I promised myself that I would return to the mountain before this week was over. I walk up the wash to the lovely mountain range on the northern end of the valley. I hope this re-visit will shed some light on my defeat. My fear of the sand dune continues to surge through my nerves, and I am beginning to think that I will never reach the top of the mountain. Now, standing at the base of the mountain, looking up, resigned…. I ask, “So, what shall we do now?” And, in my imagination, I hear the mountain respond, “Sit down and don’t climb.” “Sit down on the soft sand, feel the warmth of the sun, and simply look at me.” I feel relieved of the burden of climbing. I sit in the wash with my back against a warm rock, sheltered from the wind, resting at the foot of the mountain. Waiting, musing, and sketching circles in the sand with the tip of my finger, a prayer spontaneously enters my thoughts, “Hail Mary full of Grace the Lord is with Thee. Blessed are you among women and blessed is the fruit of your womb Jesus….” The phrase repeats itself over and over…“Hail Mary full of grace.”, “Hail Mary full of grace”, “Hail Mary full of grace.” How strange that these words should come to me. I wasn’t raised Catholic, this prayer has meant nothing to me. But, now it makes perfect sense. Grace is the water that flows from the mountain.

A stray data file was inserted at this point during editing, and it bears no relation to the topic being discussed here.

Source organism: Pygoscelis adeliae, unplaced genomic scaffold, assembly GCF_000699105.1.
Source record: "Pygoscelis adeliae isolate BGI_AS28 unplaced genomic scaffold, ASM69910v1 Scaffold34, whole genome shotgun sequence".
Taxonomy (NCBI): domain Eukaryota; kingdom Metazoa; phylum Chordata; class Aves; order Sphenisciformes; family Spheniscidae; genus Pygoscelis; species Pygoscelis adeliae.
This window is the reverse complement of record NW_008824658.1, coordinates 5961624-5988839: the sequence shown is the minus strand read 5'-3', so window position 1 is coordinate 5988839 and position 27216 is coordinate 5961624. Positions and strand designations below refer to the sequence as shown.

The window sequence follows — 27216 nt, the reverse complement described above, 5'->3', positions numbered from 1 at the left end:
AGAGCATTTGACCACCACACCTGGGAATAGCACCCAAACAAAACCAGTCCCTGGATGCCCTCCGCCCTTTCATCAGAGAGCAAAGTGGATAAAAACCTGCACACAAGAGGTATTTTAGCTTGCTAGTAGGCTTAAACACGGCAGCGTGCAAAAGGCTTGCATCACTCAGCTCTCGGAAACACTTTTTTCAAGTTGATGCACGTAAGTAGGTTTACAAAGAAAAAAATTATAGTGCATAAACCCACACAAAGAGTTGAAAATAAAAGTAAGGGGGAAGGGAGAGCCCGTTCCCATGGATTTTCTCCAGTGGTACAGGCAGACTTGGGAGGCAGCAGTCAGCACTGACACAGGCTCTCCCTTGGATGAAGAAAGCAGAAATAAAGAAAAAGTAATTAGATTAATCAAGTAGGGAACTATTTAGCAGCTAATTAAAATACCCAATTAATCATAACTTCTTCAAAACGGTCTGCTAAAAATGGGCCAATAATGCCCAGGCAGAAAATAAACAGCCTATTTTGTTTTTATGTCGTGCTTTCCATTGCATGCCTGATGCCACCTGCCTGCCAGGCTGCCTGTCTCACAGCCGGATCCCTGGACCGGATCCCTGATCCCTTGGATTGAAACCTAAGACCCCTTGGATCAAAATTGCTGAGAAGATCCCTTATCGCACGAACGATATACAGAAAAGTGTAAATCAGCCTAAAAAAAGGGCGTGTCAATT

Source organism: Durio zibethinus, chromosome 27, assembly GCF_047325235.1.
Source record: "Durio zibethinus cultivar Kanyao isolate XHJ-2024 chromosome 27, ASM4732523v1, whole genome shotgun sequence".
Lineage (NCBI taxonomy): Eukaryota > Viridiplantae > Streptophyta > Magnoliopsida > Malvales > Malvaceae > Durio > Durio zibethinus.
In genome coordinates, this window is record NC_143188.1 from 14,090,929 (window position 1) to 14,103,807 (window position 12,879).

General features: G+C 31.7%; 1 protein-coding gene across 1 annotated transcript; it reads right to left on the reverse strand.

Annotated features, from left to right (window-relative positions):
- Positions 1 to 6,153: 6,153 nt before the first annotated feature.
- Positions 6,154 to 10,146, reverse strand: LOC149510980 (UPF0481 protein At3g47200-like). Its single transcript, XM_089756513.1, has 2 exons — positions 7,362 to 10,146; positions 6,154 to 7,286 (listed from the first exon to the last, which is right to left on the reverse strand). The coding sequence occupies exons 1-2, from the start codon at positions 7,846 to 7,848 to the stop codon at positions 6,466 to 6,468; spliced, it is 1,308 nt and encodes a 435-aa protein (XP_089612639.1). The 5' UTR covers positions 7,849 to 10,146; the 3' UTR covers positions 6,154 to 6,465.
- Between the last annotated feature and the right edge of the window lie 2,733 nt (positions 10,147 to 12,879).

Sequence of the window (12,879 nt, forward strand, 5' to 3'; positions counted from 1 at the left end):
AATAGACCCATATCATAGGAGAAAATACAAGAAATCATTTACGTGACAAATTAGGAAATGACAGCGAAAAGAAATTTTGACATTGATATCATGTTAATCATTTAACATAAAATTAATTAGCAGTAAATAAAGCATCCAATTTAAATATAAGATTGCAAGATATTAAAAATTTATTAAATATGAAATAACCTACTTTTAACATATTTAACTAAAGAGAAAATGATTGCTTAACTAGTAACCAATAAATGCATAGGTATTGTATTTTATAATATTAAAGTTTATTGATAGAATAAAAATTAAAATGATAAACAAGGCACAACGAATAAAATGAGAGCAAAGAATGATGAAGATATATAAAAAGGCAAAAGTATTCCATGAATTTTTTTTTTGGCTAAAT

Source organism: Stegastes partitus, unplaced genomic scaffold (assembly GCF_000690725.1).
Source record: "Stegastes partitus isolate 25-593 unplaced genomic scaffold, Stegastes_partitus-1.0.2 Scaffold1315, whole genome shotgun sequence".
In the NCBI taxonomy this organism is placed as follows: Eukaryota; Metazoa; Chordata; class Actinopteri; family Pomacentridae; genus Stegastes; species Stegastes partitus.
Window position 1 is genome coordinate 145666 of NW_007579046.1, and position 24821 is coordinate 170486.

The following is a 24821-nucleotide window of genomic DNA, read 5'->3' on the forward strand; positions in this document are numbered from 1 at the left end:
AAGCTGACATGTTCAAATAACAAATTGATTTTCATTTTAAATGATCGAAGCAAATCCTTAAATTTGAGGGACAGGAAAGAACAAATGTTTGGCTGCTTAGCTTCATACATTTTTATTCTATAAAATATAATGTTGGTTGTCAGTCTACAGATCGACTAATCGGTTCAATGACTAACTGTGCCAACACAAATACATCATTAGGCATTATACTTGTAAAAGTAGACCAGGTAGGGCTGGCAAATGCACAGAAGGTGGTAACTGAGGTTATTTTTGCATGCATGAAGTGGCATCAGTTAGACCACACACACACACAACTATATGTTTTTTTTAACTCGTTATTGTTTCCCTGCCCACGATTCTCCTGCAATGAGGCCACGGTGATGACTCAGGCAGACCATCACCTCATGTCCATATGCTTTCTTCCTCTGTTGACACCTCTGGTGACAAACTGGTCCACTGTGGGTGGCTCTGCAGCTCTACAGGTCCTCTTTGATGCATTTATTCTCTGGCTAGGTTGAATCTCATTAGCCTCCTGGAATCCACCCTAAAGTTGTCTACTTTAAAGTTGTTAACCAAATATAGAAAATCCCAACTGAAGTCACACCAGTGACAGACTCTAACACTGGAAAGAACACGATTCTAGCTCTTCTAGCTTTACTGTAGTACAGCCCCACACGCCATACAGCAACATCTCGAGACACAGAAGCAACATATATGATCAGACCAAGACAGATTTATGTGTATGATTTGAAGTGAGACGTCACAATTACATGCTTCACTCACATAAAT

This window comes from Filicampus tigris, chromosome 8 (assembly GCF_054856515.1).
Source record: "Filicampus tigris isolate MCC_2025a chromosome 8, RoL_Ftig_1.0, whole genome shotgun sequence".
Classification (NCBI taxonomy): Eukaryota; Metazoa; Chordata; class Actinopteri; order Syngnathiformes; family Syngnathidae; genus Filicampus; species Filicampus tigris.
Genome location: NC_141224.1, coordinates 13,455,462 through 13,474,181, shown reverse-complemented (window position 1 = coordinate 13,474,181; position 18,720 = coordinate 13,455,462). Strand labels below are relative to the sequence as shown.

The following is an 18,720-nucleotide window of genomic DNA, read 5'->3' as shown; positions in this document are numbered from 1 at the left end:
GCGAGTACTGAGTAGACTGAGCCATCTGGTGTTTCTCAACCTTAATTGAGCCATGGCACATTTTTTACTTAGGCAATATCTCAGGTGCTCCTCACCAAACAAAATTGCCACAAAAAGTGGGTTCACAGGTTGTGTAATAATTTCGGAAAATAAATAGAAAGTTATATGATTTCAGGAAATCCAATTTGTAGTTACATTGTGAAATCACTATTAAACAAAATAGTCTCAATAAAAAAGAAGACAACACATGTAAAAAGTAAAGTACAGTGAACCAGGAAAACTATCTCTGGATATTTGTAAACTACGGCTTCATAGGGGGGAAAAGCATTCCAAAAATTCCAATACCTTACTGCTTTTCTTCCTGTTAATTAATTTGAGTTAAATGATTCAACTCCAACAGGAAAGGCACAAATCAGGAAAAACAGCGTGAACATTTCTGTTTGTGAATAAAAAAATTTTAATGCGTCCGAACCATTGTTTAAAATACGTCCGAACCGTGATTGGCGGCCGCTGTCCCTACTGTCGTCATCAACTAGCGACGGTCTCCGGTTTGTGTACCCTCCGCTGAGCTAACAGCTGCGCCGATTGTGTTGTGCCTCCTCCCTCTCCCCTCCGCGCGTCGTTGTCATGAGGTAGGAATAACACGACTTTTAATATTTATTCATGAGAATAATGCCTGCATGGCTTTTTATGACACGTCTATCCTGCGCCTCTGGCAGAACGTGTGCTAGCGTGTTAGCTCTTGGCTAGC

Grace is divine intervention, bestowed at the crucial moment of defeat and despair. Grace is given freely and is not based on merit. It cannot be earned. And thus, it transcends the ego. Simply put, grace makes no rational sense. It just is.
Like a cool steam; grace flows from the mountain. Only grace can move that which is hard and permanent. Only grace can soften a rigid ego, erode stone, and bring forth new life. When the waters of grace break open, new life gushes forth. It is no coincidence that the Eleusinian rites ended with a ritual of pouring water, a symbol of the living water and eternal life. This eternal water is what the alchemists call divine Wisdom or the aqua permanens. “Gideon’s dew” is a sign of divine intervention, it is the moisture that heralds the return of the soul” (Jung, 1946/1966, p. 279). Or, as the Zen master, Dogan writes, “There is walking, there is flowing, and there is a moment when a mountain gives birth to a mountain’s child” (cited in Tanahashi, 1985, p. 103).
The alchemists recognized the necessity of grace for the completion of their work, and, most likely, found grace to be an integral aspect of the treasure.
“Therefore, if any man desire to reach this great and unspeakable mystery, he must remember that it is obtained not only by the might of man, but by the grace of God, and that not our will or desire, but only the mercy of the Most High, can bestow it upon us”. (cited in Edinger, 1985, p. 5)